LANGLEY AIR FORCE BASE, Va. –
Mr. Weaver retired from Langley as Major Weaver in 2004 where he served as the Air Force Command, Control, Intelligence, Surveillance and Reconnaissance Center's chief of combat search and rescue. After working as a guidance counselor for the past three years at the Aviation Academy Program, a magnet school under Denbigh High School, Mr. Weaver currently works at the College of William and Mary, where he's also taking classes toward his doctorate in counselor education.
I stared at two gigantic turkey vultures at the top of the steepest hill I had ever cycled up, a nearly 20-percent grade. The scavengers stood there defiantly, eying me from afar, daring me to approach. It almost seemed like they doubted I would make it to the top alive and were looking forward to an afternoon snack of "bicyclist a la lycra." Their presence only strengthened my resolve. I continued pedaling hard in a steady cadence, looking right at the ugly creatures as I approached, until they grudgingly gave way and flew off into the distance. I had triumphed; at least for the moment.
My 3,000-plus mile bicycle ride across America this summer from California to Virginia was punctuated by moments such as these. Unexpected encounters with wildlife, including birds, reptiles, bugs, dogs (wild and domestic), and even a few country folk. The philosophy I adopted for the trip helped carry me through the entire ride: "It's not the destination, it's the journey." I knew from the start that it wasn't just about finishing the ride; it was more about the experiences I gained along the way, and I enjoyed each and every moment.
This ride was challenging in three different ways. First, there was the physical challenge. In order to be able to ride 75-100 miles per day, day after day, through all kinds of weather and terrain, I had to be in top physical condition. I trained 30-60 minutes a day, seven days a week, for months prior to my departure. The last few weeks, I cycled 30-50 miles a day in Williamsburg, Smithfield and Gloucester -- anywhere I could find open space away from traffic.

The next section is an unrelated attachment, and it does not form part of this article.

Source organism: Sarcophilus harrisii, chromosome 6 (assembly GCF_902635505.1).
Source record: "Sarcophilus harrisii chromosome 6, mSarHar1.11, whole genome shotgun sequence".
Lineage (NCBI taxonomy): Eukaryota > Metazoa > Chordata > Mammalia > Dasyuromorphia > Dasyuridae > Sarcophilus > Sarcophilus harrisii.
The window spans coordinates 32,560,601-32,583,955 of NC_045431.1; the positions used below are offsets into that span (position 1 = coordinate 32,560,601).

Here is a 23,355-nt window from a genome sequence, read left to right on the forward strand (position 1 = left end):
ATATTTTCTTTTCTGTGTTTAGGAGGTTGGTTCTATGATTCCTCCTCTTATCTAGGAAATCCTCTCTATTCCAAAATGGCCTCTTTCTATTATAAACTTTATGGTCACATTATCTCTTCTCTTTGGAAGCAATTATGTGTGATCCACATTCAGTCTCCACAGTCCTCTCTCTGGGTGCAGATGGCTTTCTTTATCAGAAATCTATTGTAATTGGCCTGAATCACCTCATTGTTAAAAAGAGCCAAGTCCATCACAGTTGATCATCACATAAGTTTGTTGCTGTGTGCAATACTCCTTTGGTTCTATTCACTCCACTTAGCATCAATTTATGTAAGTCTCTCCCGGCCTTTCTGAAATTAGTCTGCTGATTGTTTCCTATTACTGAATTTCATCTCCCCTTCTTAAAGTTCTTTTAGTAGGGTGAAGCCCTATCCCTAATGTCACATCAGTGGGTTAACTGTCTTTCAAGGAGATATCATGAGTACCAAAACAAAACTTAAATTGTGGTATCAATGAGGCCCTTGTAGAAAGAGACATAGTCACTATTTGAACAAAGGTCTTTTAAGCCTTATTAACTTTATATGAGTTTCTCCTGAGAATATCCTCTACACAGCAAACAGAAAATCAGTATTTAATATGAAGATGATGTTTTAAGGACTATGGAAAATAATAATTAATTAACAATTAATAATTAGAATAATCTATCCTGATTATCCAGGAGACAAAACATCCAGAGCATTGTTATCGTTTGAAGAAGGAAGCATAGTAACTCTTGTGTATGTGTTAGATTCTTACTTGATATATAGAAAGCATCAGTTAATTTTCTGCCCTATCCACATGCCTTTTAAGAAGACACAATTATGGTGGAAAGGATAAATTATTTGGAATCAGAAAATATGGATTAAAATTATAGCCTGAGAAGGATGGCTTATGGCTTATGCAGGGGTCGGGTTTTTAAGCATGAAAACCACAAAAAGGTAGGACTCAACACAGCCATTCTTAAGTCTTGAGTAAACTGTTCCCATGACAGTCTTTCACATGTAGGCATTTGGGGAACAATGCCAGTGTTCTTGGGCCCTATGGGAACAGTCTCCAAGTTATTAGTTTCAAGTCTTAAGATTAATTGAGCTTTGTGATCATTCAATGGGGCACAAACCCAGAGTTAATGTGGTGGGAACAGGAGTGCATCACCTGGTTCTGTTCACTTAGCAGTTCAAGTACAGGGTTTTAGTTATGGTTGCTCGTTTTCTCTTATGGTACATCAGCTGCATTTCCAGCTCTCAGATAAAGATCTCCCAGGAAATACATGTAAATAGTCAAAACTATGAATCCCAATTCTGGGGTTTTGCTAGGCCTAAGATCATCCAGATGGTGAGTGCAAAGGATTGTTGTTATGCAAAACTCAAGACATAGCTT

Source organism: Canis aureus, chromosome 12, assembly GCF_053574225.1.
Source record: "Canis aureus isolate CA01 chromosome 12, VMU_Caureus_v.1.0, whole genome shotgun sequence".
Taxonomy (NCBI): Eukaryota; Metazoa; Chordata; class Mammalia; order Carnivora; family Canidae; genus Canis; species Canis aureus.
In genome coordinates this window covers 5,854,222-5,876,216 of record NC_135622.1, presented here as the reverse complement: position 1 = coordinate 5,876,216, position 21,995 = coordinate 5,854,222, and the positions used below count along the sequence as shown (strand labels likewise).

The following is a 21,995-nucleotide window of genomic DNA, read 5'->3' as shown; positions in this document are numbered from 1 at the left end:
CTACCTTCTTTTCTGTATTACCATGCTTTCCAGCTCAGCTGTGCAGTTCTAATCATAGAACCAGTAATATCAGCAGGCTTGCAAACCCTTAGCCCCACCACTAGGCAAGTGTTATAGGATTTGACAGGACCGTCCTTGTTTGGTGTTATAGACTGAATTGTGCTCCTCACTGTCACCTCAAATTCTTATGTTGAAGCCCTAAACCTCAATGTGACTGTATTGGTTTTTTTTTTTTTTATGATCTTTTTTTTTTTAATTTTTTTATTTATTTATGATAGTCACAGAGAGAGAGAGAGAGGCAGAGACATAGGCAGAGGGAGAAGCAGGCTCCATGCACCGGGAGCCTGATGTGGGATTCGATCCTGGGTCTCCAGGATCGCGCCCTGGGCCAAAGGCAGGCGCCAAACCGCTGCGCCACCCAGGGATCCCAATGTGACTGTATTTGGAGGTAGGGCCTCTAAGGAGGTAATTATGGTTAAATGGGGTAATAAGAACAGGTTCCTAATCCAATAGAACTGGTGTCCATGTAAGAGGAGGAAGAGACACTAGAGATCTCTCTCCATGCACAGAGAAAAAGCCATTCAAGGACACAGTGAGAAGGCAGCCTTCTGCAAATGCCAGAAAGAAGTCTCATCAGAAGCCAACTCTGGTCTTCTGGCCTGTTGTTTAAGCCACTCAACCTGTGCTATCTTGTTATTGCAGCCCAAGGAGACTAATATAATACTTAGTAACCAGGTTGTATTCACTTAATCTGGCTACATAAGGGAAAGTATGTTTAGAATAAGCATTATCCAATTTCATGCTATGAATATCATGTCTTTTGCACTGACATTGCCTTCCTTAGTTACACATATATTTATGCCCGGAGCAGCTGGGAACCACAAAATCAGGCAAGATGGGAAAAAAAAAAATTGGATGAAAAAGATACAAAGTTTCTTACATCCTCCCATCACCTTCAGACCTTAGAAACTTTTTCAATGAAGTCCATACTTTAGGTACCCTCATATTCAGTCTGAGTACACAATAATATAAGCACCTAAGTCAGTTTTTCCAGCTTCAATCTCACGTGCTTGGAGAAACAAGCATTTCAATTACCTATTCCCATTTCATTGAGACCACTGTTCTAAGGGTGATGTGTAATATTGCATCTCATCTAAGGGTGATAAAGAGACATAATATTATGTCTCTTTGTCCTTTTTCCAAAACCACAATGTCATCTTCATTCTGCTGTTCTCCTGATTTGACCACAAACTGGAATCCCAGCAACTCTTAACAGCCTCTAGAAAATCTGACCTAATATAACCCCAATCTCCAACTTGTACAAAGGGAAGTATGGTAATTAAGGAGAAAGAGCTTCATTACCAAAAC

Second, there was the psychological challenge. Being on the road by yourself for six to eight hours a day, every day, in the hot sun, with cars and trucks whizzing by you at breakneck speeds, is enough to drive anyone a little batty. Your mind starts to get baked, along with your body. For me, I combated hours of boredom by rehashing every aspect of my life, forward and backward, almost like you would rewind a videotape, watch a part of it, and then fast forward to another section to watch that part. I had lots of time to reprioritize my life, making new plans and goals. The other thing I found myself doing on the road was singing and talking to myself. One of the more difficult things out there is trying to get a song out of your head that's been stuck there for hours and hours.
The third challenge was the logistical one. I chose to have a car and a driver (my wife, daughter and son each took turns) accompanying me in a support vehicle. This was my safety net, should I need food, water or repairs. We stayed in touch via cell phones and used walkie talkies as a backup. We started with a rented an RV trailer, but this proved too much for our car, so we downsized to a tent and stove. Camping proved to be a much lighter alternative and easier on the pocketbook.